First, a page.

NOV 19, 2015 5:01 AM PST

Cancer and Cannabinoids

While the conventional wisdom is that drugs are bad for you, there is a growing amount of information that marijuana isn't as bad as some might think. While the ability of pot to alleviate the side effects of chemotherapy in cancer patients is well known, the chemical compounds in pot might provide other benefits in the fight against cancer. The National Cancer Institute had not made much of it publicly, but updates to their webpage list some studies that suggest that cannabis has been shown to be effective against some kinds of cancer.

Specifically studies in mice and rats have shown that cannabinoids, the chemicals in pot that act on neurotransmitters in the brain, may inhibit tumor growth by causing cell death, blocking cell growth, and blocking the development of blood vessels needed by tumors to grow. Other studies have shown that in mice at least, cannabinoids can reduce inflammation in the colon and possibly prevent some forms of colon cancer. Finally, the compound delta-9-THC found in pot was effective in killing cells involved in liver cancer, small cell lung cancer and breast cancer.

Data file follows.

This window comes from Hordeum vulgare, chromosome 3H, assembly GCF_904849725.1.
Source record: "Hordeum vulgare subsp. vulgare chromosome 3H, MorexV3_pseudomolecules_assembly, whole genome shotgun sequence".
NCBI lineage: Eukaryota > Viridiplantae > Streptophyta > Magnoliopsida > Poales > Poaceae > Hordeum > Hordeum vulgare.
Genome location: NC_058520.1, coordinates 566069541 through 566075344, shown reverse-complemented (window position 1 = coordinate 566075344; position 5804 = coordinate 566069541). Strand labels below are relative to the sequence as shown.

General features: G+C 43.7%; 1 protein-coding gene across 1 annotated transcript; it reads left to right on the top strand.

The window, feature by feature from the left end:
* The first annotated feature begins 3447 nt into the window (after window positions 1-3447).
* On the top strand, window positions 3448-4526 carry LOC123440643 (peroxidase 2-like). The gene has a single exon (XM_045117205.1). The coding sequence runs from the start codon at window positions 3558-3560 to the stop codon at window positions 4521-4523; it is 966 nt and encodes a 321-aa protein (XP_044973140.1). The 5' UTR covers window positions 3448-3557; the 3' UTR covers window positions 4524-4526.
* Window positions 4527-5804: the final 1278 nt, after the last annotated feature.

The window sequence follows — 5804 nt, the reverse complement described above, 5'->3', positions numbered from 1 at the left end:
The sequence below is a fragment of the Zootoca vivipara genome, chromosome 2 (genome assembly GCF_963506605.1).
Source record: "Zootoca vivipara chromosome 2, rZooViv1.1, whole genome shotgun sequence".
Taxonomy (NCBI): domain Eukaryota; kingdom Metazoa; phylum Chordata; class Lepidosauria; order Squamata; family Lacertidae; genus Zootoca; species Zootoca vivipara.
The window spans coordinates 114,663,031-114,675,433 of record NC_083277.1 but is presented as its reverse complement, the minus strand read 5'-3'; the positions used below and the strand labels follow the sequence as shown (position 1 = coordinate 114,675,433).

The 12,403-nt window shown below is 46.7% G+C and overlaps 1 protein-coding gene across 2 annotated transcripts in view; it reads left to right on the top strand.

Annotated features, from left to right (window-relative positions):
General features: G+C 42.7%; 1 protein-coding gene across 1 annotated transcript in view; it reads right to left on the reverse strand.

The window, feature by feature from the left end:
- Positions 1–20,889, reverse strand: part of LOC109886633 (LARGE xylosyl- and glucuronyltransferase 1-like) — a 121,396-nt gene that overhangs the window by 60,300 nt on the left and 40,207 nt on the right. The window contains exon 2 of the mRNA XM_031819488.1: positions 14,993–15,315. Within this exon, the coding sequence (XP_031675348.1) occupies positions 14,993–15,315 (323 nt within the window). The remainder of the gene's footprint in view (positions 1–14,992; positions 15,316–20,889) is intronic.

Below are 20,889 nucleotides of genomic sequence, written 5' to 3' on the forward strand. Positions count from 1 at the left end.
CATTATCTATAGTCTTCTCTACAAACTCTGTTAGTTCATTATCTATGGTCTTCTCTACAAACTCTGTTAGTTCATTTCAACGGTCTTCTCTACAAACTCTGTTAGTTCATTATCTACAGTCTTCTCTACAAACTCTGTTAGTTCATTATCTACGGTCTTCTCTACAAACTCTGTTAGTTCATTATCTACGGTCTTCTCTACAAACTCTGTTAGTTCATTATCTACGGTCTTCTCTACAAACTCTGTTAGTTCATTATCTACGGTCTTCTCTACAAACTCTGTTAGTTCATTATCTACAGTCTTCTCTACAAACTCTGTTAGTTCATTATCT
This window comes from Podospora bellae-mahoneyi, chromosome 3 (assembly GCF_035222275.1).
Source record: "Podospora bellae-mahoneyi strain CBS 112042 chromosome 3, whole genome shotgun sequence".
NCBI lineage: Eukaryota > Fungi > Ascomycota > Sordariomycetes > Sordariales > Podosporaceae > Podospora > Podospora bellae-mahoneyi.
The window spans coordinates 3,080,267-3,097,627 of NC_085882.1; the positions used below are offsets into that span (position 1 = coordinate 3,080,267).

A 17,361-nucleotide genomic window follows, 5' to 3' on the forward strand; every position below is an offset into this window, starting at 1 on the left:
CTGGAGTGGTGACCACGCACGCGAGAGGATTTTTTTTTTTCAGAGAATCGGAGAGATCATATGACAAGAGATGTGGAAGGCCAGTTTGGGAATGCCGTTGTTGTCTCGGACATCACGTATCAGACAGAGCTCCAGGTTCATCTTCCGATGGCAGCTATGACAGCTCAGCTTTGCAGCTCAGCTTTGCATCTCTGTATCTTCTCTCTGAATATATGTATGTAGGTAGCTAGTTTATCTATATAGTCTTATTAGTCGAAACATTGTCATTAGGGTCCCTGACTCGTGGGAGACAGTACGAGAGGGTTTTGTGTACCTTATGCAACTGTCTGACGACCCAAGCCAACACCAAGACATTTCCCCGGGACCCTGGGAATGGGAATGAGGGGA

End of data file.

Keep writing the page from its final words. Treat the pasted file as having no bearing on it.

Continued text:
About the Author
Bachelor's (BA/BS/Other)
I'm a writer living in the Boston area. My interests include cancer research, cardiology and neuroscience. I want to be part of using the Internet and social media to educate professionals and patients in a collaborative environment.
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